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    Queer Cultural Center Brings Together Generations in June Programming Lineup

    aging2With so much media (and social media) focused on the millennials, senior LGBTQ people seldom get to see our lives, cultures, and concerns represented in the arts—on stage, screen, or in literature—much less to see this work developed by, and coming from, our own senior communities.

    As a co-founder and artistic director for the Queer Cultural Center (Qcc), an African American lesbian, and a senior, I know the power of seeing our lives accurately portrayed through art. I know how hearing and seeing our own stories in a play, a film, or a reading breaks our isolation and improves our health and well-being. Sharing our individual histories is to examine our vast community’s history.

    Since our inception in 1994, Qcc has worked with hundreds of artists to bring those histories alive for new generations. This month, in our National Queer Arts Festival, Qcc is presenting some great programs that bring together generations while retaining a focus on senior contributions and lives. I invite you to join us!

    agingStill Here – June 11: For three years, Still Here has been telling stories of what it was like for young people to come out at the height of the AIDS epidemic in SF. Curators Natalia Vigil and Cristina Mitra have a compelling vision that is resonating deeply across generations: “As younger queers of color, we both come from cultures that carry a deep respect for our elders and naturally have brought that reverence and care to Still Here. Ever since we started Still Here, we’ve seen this project as a way to create community around San Francisco history, space, and time, both past and present. We can’t pretend to know what it was like to be out in 1980’s San Francisco, so bringing elders into the center of our project in 2015 brings the authentic voices we’re looking for. In curating this year’s show, we’ve found that elders are thinking about legacy and what is being left behind, while our generation is thinking about inheritance. This year we have the very special opportunity to bring us all together, to reach for each other in the here and now.”

    The Fresh Meat Festival – June 18–20: Curator/choreographer Sean Dorsey brings together transgender and queer performance artists in the nation’s premier transgender and queer performance festival. The lineup includes segments from Sean Dorsey Dance’s newest dance work, The Missing Generation, a tribute to the individuals lost to AIDS.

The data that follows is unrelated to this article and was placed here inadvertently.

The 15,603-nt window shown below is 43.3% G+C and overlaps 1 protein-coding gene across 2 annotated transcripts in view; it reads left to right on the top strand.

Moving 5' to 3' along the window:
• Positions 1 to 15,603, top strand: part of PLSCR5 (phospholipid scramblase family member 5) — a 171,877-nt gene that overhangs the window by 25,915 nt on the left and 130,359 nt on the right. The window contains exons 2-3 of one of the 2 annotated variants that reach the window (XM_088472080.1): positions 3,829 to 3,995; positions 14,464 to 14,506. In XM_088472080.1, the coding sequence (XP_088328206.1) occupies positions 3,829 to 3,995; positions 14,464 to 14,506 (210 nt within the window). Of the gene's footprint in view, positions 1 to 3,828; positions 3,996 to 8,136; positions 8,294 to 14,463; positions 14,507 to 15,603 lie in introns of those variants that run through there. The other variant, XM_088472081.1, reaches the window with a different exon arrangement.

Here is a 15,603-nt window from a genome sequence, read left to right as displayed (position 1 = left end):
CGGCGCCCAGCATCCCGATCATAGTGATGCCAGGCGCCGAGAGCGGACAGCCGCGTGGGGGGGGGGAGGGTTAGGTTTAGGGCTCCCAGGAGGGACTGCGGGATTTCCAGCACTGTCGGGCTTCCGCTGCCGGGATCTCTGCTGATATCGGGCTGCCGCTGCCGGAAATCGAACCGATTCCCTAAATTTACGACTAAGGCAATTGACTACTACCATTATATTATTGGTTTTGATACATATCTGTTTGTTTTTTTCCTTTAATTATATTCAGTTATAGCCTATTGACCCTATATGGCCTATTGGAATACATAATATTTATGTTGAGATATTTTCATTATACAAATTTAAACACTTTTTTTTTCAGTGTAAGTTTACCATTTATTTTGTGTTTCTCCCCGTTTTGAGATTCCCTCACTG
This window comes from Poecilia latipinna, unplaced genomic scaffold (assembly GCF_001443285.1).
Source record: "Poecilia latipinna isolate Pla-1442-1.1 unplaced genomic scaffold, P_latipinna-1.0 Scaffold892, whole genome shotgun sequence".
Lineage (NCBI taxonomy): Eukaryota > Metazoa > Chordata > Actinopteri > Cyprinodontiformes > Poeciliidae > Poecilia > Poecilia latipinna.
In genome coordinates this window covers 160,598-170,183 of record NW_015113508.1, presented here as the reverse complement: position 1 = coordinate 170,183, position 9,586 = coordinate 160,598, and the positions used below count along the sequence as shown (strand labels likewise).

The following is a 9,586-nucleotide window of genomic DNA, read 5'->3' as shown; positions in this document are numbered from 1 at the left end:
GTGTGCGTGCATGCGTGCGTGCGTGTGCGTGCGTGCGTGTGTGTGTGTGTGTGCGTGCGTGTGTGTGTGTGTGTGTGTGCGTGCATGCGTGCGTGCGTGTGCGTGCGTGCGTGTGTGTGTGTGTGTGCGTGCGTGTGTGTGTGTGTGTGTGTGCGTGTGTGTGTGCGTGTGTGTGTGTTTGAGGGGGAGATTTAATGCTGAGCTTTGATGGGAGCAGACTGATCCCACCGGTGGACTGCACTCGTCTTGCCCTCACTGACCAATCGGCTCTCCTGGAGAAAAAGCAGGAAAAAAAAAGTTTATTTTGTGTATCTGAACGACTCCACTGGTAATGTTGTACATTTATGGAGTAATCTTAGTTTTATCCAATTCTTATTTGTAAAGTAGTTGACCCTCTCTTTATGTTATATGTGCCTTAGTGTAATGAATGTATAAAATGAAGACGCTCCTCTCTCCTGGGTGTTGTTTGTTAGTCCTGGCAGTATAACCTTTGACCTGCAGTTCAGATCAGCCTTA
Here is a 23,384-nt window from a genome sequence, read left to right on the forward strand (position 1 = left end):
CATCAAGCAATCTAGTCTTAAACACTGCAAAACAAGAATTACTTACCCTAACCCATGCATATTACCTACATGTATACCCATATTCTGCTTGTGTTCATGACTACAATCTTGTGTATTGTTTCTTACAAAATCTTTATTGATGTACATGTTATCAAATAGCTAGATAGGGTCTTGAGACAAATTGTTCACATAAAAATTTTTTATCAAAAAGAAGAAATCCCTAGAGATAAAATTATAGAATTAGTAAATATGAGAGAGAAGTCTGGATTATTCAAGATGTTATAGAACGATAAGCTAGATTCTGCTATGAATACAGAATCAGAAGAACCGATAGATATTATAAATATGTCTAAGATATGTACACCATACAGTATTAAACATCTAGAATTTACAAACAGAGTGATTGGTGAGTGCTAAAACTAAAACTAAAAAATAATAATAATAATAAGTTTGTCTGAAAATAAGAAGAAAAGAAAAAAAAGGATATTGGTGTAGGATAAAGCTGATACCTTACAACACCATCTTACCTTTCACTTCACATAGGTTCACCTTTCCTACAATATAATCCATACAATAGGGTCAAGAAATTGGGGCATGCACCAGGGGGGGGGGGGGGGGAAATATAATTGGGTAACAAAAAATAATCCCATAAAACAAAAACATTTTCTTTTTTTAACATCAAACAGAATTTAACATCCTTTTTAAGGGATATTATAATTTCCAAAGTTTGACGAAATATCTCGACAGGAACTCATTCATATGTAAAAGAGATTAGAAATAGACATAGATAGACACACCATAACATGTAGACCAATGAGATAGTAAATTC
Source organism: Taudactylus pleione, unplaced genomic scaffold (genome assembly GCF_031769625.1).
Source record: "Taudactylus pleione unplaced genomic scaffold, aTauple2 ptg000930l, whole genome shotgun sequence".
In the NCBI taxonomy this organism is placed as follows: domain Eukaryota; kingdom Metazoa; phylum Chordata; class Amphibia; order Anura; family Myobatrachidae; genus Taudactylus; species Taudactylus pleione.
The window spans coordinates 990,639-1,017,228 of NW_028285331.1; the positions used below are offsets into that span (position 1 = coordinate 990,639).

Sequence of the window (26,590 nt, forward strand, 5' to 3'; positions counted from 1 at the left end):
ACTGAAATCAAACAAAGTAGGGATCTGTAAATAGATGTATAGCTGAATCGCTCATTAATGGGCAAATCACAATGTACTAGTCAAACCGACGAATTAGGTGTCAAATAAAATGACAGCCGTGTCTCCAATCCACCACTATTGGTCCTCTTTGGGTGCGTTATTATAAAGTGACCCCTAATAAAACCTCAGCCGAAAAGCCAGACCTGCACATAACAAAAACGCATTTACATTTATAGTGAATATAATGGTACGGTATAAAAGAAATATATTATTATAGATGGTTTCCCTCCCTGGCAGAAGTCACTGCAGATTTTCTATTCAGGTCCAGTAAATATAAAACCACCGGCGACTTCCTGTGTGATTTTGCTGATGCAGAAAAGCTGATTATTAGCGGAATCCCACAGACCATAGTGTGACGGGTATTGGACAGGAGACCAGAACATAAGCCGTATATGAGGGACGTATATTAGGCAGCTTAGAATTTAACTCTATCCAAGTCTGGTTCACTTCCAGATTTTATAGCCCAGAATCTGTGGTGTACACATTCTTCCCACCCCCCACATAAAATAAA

aging3Glitter Bomb – June 20: Qcc’s art exhibition at SOMArts features international and intergenerational work exploring the idea of physical, social, political, and historical connections. The popular walk-through is your chance to meet some of the artists and curators and hear them discuss their work. The exhibit is open until June 27.

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    Pants: The Musical! – June 23–24: If musicals are your cup of tea, you’ll get a kick out of this one. Written and scored by J. Althea, Pants follows a lesbian life. Ellie, our lesbian, is played by seven actors of different ages and ethnicities as she goes through puberty and matures into her senior years. Pants is a One-Act Musical Theatre pro-duction featuring Karen Ripley, Amy Meyers, J. Althea and 13 other actors, singers and musicians. “Seniors of any gender identification are largely invisible in the arts when it comes to love stories,” says Althea. “We think it’s important to show that love still abounds in senior lesbians!” A Graceland Girls production, the show is followed by a dance party at the African American Art & Culture Complex.

    In addition to presenting the National Queer Arts Festival in June each year, Qcc collaborates with artists year-round. In August, Katie Gilmartin’s Chrysalis Studio’s Queer Ancestors exhibition will showcase gorgeous prints throughout the LGBT Community Center. Katie trains young adults in various styles of printmaking while asking them to research individuals and incidents of recent history that resonate with them. These young printmakers celebrate those heroes and milestones of Queer History.

    The Queer Cultural Center is committed to representing the voices of elders in all of our communities and to removing barriers to their participation in the arts. Our programs are always “No One Turned Away for Lack of Funds,” so that they are accessible to all. Please visit www.qcc2.org to learn more about the National Queer Arts Festival (including ticket information) and our year-round programming,

    Pamela Peniston is the Artistic Director of the Qcc The Center for LGBT Art & Culture (aka Queer Cultural Center). She is also a set designer and photographer whose sets and images have been seen extensively throughout the Bay Area.

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    Dr. Marcy Adelman oversees the Aging in Community column. For her summary of current LGBT senior challenges and opportunities, please go to: sfbaytimes.com/challenges-and-opportunties